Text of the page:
Osaka Kizu Market strikes a happy medium for those wanting the Japanese wholesale market experience. The Central Wholesale Market in Noda is too commercial, Kuromon Market is too touristy, but Osaka Kizu Market is just right.
Tokyo’s Tsukiji Wholesale Market was formerly the Mecca for visitors hoping to see exotic fish species and soak in the atmosphere of a working market. Sadly, the popular sightseeing spot was demolished in 2019. A big concern with razing the structure was whether the resident rodents would disperse to neighboring buildings, but in the end the plague of rats did not materialize. Now, the “inner market” wholesalers have moved to the cold-chain preserving, hermetically sealed and vermin-free Toyosu Market. The tuna auction at Toyosu still draws visitors, though it is now by advance appointment and viewed from a glass-enclosed area.
The “outer market” restaurants and shops in Tsukiji are still lively and worthy of a visit. When I went in the fall, they were full of Chinese, Korean, Malaysian and Japanese tourists, poking through the narrow alleys. The only vermin I saw at the lunchtime hour were of the winged variety—pigeons, sparrows and crows.
As for Osaka attractions, I’ll consider the three markets I’ve been to:
The Central Wholesale Market in Noda is a bit dangerous to walk about in with all of the turret trucks dashing around. It’s a real working wholesale market and makes no concessions to gawkers who don’t know enough to jump out of the way. Study groups were previously allowed, but at the time of this writing were stopped due to the novel coronavirus.
Osaka’s Kuromon Ichiba is more of a food-oriented shopping street (shotengai) than a real wholesale market. It’s a good place to try Osaka street food. Located in a shopping arcade near the Namba subway station, it has about 150 shops offering fish, meat and vegetables. The most popular dishes at restaurants and food stalls here are blowfish (fugu), kabayaki-style eel, and takoyaki. But I recommend scallops grilled on the half shell as a quick bite.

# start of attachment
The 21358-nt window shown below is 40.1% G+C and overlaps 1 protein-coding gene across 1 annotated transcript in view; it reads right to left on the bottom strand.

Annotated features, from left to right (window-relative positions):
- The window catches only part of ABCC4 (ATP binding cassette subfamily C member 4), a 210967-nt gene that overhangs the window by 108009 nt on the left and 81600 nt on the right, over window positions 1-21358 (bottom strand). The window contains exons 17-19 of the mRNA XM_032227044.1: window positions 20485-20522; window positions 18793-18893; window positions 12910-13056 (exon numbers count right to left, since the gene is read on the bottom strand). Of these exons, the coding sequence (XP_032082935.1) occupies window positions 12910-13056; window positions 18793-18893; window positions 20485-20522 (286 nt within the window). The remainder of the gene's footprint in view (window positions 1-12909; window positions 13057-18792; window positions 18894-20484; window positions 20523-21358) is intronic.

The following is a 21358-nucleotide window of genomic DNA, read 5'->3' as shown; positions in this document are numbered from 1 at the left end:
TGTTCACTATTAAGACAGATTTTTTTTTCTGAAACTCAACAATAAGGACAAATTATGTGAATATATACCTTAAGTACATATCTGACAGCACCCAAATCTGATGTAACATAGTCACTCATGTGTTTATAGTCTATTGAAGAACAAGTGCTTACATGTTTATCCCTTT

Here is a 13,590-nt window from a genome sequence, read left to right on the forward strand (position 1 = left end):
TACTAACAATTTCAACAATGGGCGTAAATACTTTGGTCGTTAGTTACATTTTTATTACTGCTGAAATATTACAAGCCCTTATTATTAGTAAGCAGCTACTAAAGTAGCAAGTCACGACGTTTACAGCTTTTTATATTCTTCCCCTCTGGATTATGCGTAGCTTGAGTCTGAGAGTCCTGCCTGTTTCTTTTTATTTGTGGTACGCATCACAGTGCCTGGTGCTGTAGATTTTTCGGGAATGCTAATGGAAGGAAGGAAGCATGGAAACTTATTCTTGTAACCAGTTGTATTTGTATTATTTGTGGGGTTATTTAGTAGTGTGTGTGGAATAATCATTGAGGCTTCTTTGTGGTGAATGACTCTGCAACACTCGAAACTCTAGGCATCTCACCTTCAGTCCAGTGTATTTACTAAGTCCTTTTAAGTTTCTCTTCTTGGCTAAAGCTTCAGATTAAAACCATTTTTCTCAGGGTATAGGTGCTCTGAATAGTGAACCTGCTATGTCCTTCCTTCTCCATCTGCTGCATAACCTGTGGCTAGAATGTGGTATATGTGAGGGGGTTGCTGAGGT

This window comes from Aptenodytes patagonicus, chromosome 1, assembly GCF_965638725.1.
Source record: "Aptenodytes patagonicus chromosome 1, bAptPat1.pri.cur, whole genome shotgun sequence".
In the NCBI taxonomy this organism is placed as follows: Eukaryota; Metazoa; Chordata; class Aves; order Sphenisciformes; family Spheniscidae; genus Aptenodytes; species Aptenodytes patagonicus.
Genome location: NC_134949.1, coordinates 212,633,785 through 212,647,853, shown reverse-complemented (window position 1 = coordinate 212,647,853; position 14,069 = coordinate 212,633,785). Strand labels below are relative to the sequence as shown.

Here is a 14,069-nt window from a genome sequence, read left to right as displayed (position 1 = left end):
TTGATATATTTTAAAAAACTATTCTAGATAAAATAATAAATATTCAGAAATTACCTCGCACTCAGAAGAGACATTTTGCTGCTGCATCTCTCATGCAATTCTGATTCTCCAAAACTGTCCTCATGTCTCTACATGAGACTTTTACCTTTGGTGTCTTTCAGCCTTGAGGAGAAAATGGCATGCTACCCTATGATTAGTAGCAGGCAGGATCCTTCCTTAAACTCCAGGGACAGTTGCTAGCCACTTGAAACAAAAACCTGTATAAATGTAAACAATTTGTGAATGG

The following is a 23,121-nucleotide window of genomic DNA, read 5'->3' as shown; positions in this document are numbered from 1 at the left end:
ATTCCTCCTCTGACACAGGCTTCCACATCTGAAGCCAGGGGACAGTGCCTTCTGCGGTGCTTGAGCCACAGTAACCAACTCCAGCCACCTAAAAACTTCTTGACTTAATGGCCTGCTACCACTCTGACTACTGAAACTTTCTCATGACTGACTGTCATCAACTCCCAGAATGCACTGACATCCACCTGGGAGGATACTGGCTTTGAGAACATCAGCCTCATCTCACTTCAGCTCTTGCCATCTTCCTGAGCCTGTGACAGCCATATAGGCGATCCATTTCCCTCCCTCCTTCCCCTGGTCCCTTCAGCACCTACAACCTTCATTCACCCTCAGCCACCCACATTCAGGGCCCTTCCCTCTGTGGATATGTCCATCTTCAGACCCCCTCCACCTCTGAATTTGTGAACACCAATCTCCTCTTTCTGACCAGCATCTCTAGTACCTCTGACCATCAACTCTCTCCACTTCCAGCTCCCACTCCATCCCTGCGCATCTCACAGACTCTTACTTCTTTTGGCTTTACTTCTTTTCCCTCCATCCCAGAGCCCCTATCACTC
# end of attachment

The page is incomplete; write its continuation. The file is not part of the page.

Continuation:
Soft-shelled turtle (suppon), though not a common dish in Japan, seems to be featured for the benefit of Chinese visitors, who consider it a delicacy. (Chinese turtle farms raise over 91 million soft-shell turtles annually.) However, I have a Japanese acquaintance who takes her family there to eat turtle once a month. Why—is it good? She says it is. If you’d like to find out, you had better go there. Kuromon has many turtle specialty restaurants.
For me though, because I want to see a huge variety of seafood in a market atmosphere rather than a few tourist-oriented items in a shopping street atmosphere, Osaka Kizu Market is the best Osaka wholesale market.
The Kizu area, a little south of Namba, has been the site of informal farmers markets for over 300 years. A public market was officially designated by the city at a site to the northwest of Daikoku Shrine—a different site than at present—in 1810.
In 1926, a central wholesale market system was established to form stable logistics and commercial distribution. This system promoted the idea of one market per city and private markets scattered throughout the country were to be integrated or closed. In Osaka, 30 markets, including the Kizu market, were forced to close. But supporters of a separate Kizu market campaigned and rallied for its preservation. As a compromise, in 1988, a Kizu Distribution Center was established at the Osaka Central Market.
Then, in 1938, it was relocated to its current location and renamed the Kizu Wholesale Market. It was temporarily closed during the war, but was reopened in 1950 as a privately owned wholesale market by volunteers from the former market. In 1974, it was renamed the Osaka Kizu Regional Wholesale Market, and it is now the largest private wholesale market in Japan. Construction for facility renewal was started in 2007 and completed in 2010.
If you’re sightseeing in Osaka in the Minami area in the morning, then why not visit this Osaka fish market?
The easiest destination to combine with Osaka Kizu Market is Imamiya Ebisu Jinja Shrine. Appropriately, the resident god, Ebisu, is the guardian deity for fishermen. But his portfolio has been expanded to include bringing good fortune in business. So, if you’re a business-person, or more particularly a “merchant,” this is the place for you to pick up a lucky charm. The Ebisu Festival is held here from January 9th through the 11th.
The market is closed on Sundays and Wednesdays. Check the website for other closures, as there are some adjustments around various holidays. Twice monthly, on the second and fourth Saturday, there is a tourist event called Kizu Asaichi, ("Kizu Morning Market") where children and adults can enjoy lotteries, auctions, events, and tastings.
There is a real commercial seafood auction at 3 AM and a vegetable auction from 4 AM, but they wrap up quickly, so I doubt that it’s worth figuring out transport at that early hour. Shops open to the public from around 6 AM, and most shops close at 11 AM. For tourists, the hours from 8:30 AM to 10:30 AM are recommended.